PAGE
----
By Eric Norwood Jr.
CNJ staff writer
Construction worker Johnny Uribe is used to putting about $10 a day into his truck five times a week to make it to work and back. However, in the past couple of weeks, Uribe’s weekly gas total has risen from around $50 to $70.
“One day the price was $3.09, and two days later it was $3.29,” said Uribe, 22, as he filled his tank.
Clovis is on pace with the state average with a price of a gallon rising 20 cents in the last week, according to gasbuddy.com.
Prices typically climb higher during the spring when refineries cut production to do seasonal maintenance. A regulated switch to summer-blend gasoline can also limit supplies, just as demand strengthens.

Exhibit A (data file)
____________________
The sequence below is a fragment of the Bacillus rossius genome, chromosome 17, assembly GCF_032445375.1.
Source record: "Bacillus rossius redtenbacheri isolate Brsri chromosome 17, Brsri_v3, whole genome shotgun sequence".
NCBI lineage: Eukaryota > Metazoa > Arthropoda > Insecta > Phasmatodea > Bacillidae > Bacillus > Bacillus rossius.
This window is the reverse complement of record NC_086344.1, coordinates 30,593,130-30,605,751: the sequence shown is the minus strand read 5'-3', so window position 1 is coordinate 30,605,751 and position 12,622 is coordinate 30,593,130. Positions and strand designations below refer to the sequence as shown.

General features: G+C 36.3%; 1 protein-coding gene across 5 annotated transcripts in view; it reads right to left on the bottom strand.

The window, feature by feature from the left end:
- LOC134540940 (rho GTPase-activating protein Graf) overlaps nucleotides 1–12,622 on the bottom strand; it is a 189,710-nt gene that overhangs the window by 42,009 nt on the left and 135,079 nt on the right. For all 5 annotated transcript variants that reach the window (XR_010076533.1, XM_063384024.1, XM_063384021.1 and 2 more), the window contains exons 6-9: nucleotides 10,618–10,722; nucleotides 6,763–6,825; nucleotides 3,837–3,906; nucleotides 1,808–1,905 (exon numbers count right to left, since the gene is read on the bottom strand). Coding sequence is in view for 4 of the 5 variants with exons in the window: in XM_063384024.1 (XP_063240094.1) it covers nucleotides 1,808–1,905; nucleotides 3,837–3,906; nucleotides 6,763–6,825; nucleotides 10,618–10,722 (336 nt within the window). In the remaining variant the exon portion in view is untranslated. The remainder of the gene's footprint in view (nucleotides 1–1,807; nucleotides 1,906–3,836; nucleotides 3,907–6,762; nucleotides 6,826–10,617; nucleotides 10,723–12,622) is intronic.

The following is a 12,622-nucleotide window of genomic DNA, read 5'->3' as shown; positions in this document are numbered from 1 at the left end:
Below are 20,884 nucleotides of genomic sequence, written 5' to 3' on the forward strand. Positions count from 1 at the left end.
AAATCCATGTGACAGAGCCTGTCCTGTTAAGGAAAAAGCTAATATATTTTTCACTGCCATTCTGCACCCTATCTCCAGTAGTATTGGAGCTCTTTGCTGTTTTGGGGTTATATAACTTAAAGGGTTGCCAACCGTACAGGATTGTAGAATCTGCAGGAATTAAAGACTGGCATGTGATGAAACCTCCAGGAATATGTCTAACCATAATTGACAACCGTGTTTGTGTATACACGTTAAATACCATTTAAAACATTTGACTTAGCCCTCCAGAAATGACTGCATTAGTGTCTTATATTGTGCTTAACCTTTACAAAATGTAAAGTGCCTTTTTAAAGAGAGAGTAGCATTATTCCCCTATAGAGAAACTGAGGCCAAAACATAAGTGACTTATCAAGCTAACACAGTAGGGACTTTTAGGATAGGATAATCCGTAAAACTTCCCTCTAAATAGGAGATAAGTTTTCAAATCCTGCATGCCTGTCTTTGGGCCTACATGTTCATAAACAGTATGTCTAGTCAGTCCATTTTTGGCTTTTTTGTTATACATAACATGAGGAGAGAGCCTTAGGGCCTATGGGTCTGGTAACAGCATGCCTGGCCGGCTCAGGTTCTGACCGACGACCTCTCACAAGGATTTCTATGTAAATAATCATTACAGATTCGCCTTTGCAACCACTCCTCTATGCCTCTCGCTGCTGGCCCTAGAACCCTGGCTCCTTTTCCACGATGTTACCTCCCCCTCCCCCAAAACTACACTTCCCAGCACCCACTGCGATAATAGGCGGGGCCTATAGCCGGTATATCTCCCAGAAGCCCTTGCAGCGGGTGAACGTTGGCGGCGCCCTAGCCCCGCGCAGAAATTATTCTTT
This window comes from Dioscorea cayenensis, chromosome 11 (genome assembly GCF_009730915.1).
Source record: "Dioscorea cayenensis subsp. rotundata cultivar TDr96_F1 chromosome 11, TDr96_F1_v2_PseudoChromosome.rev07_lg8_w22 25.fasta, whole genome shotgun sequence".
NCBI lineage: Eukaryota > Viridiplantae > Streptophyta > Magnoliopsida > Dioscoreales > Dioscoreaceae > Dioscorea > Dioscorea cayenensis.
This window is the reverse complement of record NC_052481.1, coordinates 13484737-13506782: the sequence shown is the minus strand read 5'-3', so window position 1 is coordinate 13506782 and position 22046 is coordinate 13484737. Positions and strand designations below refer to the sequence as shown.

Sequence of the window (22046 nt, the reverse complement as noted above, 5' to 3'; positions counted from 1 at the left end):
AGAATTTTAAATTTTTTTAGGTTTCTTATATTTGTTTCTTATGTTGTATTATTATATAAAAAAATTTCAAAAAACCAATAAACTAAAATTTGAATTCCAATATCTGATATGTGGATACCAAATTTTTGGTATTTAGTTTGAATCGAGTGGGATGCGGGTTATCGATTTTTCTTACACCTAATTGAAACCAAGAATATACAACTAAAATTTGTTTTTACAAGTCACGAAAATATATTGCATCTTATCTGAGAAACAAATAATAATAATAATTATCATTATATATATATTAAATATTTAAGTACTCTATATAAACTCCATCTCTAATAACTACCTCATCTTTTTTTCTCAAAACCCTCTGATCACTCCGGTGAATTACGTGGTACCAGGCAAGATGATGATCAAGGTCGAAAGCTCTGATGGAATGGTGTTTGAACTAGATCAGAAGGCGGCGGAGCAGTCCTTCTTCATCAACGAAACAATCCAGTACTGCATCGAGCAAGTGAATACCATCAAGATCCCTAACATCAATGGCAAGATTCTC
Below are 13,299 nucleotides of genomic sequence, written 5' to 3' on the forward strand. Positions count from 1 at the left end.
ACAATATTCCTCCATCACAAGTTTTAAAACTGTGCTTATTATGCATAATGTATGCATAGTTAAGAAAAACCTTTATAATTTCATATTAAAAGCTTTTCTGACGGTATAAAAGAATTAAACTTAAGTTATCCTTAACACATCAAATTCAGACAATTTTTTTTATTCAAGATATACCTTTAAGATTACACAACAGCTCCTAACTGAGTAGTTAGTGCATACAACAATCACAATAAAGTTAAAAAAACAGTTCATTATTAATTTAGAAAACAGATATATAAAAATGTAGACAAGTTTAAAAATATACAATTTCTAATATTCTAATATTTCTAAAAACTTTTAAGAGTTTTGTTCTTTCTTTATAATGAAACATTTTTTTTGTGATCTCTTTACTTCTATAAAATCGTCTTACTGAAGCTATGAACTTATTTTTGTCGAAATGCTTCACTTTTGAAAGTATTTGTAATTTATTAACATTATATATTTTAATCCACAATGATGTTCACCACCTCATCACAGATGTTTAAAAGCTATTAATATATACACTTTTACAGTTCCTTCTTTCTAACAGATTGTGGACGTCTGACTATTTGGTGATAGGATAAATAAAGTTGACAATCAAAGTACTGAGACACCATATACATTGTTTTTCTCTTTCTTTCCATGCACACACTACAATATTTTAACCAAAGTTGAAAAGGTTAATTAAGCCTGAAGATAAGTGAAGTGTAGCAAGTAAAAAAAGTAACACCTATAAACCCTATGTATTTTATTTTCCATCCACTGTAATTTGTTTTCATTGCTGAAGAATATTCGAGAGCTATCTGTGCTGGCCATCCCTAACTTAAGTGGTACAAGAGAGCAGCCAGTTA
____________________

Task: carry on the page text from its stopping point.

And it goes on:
The auto group AAA expected peak prices of $3.55 to $3.75 a gallon would be lower than last year, when the national average jumped 49 cents to $3.79 a gallon in just 41 days.
“High gas prices are a direct hit to our income and our livelihood,” said Philip Gonzalez, a claims representative who said he is spending approximately $40 more per week on gas compared to about a month ago.
“At the end of the day, I have to have it, I have to get to work. Gas is a necessary evil,” said Steven Cain, 33, a Portales firefighter.
“That’s the way the cookie crumbles, I guess. We’re looking into getting us a smaller car,” said Debbie Galvan, a certified nursing assistant, as she filled up the tank of her pickup truck.
More fuel efficient vehicles seems to be one solution to the problem, according to Cain.
“I had a truck that got 17 miles per gallon. So I went out and bought a car, and now I get 35 miles to the gallon.”
“Winter weather, weak demand and sufficient supplies have kept gas prices relatively low recently, but this trend may not last much longer,” said Bob Darbelnet, president and CEO of AAA.